Time-varying distributed lag non-linear model: Using temperature-mortality association as an example

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Abstract

[Background] Numerous studies have reported that the association between ambient temperature and human health may vary over time. However, most studies simply divide the time-series dataset into subsets of different time periods, which may not properly capture the temporal change of the temperature-health association due to modelling instability, particularly for small-size datasets. It is recommended to apply statistical strategies that do not break the structure of original time-series dataset. [Objective] This study introduces time-varying distributed lag non-linear model (DLNM) and compare its performance with ordinary DLNM in exploring the temporal change in the association between ambient temperature and daily mortality using data from Chicago between 1987 and 1997 for presenting the advantages of time-varying DLNM. [Methods] The mathematic structures of ordinary and time-varying DLNMs were introduced and compared. Daily data on all-cause mortality and environmental exposures including ambient temperature, relative humidity, and inhalable particulate matter were collected from Chicago between 1987 and 1997 from the dlnm package in R software. Quasi-Poisson regression with time-varying DLNM was applied to examine the temporal change in the temperature-mortality association in 1987 and 1997, respectively. Quasi-Poisson regression with ordinary DLNM was applied to examine the temperature-mortality association in 1987-1997, 1987-1989, 1995-1997, 1987, and 1997, respectively, and the results were compared with those using time-varying DLNM. [Results] The association between daily mean temperature and mortality accumulated across lag 0-30 days was V-shaped in Chicago between 1987 and 1997, with the minimum morality temperature (MMT) being 19.2°C. The results of time-varying DLNM indicated that compared with MMT the relative risk (RR) of extremely cold temperature (the 1st percentile of average temperature, -15.8C) i.e. cold effect, decreased insignificantly from 1.59 (95% CI: 1.25-2.01) in 1987 to 1.50 (95% CI: 1.13-1.98) in 1997 (P=0.756). By contrast, the RR of extremely high temperature (the 99th percentile of average temperature, 28.9C), i.e. heat effect, increased significantly from 1.04 (95% CI: 0.85-1.28) to 1.75 (95% CI: 1.39-2.21) during the same time period (P=0.001). Similar temporal variations were also observed in the 1987-1989 dataset and the 1995-1997 dataset analyzed using ordinary DLNM. The results of ordinary DLNM on single-year datasets (i.e. in 1987 and 1997, respectively) were less stable, compared with the results of time-varying DLNM. [Conclusion] Time-varying DLNM can be used in the time-series analysis to examine the temporal variation in the association between environmental exposures (such as ambient temperature) and health outcomes.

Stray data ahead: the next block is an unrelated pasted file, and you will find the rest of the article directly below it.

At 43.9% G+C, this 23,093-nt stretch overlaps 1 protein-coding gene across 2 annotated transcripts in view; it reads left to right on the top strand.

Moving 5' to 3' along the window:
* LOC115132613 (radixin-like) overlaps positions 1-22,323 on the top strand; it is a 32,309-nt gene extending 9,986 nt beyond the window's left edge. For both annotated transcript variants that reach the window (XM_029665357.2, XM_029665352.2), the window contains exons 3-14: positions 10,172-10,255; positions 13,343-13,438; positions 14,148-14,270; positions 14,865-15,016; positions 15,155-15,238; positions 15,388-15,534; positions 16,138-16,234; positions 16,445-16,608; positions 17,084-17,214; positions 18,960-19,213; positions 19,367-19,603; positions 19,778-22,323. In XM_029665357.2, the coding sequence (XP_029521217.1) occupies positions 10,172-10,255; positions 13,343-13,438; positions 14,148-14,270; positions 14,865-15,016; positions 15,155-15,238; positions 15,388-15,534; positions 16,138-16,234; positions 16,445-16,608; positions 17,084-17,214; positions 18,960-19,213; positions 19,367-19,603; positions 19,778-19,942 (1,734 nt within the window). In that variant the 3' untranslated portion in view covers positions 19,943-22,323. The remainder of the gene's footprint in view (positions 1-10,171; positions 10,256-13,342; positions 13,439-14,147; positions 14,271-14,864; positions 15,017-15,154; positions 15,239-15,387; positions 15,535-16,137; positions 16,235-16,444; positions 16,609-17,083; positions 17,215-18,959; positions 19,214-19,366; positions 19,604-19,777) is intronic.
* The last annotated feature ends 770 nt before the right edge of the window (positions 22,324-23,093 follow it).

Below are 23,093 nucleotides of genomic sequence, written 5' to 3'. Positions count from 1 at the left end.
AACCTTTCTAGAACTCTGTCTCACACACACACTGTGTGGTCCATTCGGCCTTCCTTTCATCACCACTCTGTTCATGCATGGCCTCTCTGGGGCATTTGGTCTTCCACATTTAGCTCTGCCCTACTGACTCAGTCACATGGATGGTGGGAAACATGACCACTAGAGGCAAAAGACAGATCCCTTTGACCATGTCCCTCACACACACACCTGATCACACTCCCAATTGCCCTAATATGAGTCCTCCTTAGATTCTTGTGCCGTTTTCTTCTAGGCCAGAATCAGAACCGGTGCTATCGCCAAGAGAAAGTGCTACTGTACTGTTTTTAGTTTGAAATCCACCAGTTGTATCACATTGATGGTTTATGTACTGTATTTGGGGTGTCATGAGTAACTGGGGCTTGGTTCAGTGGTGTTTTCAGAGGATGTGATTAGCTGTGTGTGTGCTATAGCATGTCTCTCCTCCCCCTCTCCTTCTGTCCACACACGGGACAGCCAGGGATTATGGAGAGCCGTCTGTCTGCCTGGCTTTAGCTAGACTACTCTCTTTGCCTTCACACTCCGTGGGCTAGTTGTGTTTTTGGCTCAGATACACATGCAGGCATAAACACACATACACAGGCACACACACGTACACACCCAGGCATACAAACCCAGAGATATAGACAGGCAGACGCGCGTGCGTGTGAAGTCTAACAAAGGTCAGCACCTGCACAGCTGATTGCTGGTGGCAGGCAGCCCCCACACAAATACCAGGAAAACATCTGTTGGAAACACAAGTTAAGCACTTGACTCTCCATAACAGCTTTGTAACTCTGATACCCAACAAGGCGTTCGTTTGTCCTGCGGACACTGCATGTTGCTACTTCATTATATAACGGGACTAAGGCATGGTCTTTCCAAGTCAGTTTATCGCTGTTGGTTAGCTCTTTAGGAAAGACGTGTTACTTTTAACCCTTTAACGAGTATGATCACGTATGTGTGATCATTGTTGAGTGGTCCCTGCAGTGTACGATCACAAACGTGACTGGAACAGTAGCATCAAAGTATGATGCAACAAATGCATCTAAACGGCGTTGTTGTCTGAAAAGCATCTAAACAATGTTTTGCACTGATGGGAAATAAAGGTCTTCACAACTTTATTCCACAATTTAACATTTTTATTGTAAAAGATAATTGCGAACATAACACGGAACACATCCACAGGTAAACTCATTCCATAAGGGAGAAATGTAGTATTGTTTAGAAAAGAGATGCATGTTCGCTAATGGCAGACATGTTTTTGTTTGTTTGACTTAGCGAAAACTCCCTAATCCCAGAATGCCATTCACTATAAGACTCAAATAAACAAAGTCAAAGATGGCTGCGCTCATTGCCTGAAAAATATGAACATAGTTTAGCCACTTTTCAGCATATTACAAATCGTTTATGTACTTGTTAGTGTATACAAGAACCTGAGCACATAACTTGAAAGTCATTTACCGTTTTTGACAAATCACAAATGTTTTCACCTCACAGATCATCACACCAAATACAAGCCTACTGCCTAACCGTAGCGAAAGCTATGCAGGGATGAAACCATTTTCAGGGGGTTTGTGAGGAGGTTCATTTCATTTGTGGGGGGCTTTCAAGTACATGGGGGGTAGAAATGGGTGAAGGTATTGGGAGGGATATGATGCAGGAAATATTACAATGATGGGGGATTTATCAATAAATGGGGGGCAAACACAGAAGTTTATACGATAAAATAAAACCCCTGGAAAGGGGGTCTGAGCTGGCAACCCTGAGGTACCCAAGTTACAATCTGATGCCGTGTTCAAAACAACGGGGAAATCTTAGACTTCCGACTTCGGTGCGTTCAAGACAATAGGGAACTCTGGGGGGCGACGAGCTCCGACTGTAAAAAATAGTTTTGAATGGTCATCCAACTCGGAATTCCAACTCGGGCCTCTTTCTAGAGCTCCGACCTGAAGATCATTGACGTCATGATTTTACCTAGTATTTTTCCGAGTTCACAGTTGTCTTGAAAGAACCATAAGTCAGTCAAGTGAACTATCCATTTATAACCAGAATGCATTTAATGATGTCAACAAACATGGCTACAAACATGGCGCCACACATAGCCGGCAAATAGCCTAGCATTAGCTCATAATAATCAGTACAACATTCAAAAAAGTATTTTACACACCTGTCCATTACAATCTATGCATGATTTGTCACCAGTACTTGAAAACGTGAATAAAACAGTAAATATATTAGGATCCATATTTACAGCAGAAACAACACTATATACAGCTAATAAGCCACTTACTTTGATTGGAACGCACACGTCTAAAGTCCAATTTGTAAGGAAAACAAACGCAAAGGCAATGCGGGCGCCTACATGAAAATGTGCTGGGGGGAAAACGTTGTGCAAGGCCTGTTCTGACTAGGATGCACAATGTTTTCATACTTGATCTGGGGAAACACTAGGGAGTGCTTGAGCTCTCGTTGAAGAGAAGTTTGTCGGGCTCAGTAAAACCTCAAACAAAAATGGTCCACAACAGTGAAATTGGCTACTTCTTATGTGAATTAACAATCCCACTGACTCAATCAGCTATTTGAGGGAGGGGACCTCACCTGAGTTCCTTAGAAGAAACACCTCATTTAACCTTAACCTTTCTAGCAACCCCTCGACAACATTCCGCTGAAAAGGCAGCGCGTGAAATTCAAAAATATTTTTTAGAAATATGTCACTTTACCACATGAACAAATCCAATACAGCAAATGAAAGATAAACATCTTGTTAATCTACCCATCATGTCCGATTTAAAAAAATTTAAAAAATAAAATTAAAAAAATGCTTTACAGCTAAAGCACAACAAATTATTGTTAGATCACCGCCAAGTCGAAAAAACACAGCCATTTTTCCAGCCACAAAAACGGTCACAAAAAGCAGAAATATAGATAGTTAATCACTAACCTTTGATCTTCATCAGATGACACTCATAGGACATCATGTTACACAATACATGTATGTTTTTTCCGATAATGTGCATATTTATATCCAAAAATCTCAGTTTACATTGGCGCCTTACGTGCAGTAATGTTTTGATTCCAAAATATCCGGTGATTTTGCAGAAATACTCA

Original languageEnglish
Pages (from-to)9-14
Number of pages6
JournalJournal of Environmental and Occupational Medicine
Volume37
Issue number1
DOIs
Publication statusPublished - 2020

Keywords

  • ambient temperature
  • application
  • effect
  • mortality
  • time-varying distributed lag non-linear model

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